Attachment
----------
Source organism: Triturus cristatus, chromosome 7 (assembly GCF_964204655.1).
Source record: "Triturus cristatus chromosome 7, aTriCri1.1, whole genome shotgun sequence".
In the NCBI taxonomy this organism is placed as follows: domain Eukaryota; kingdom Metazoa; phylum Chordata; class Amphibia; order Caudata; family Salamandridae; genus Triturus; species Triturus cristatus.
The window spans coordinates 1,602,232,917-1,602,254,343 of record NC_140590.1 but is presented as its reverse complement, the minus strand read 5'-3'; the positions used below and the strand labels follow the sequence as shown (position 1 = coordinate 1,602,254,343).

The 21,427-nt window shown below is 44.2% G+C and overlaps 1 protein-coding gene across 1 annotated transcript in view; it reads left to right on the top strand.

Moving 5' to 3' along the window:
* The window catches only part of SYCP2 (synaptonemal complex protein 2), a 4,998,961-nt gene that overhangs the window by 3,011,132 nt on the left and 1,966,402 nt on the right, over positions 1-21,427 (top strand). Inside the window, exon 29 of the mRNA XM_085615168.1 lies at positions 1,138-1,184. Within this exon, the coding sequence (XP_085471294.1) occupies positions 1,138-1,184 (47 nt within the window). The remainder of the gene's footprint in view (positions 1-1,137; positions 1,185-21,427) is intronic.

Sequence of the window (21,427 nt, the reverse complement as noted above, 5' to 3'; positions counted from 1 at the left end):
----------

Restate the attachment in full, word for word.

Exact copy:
Source organism: Triturus cristatus, chromosome 7 (assembly GCF_964204655.1).
Source record: "Triturus cristatus chromosome 7, aTriCri1.1, whole genome shotgun sequence".
In the NCBI taxonomy this organism is placed as follows: domain Eukaryota; kingdom Metazoa; phylum Chordata; class Amphibia; order Caudata; family Salamandridae; genus Triturus; species Triturus cristatus.
The window spans coordinates 1,602,232,917-1,602,254,343 of record NC_140590.1 but is presented as its reverse complement, the minus strand read 5'-3'; the positions used below and the strand labels follow the sequence as shown (position 1 = coordinate 1,602,254,343).

The 21,427-nt window shown below is 44.2% G+C and overlaps 1 protein-coding gene across 1 annotated transcript in view; it reads left to right on the top strand.

Moving 5' to 3' along the window:
* The window catches only part of SYCP2 (synaptonemal complex protein 2), a 4,998,961-nt gene that overhangs the window by 3,011,132 nt on the left and 1,966,402 nt on the right, over positions 1-21,427 (top strand). Inside the window, exon 29 of the mRNA XM_085615168.1 lies at positions 1,138-1,184. Within this exon, the coding sequence (XP_085471294.1) occupies positions 1,138-1,184 (47 nt within the window). The remainder of the gene's footprint in view (positions 1-1,137; positions 1,185-21,427) is intronic.

Sequence of the window (21,427 nt, the reverse complement as noted above, 5' to 3'; positions counted from 1 at the left end):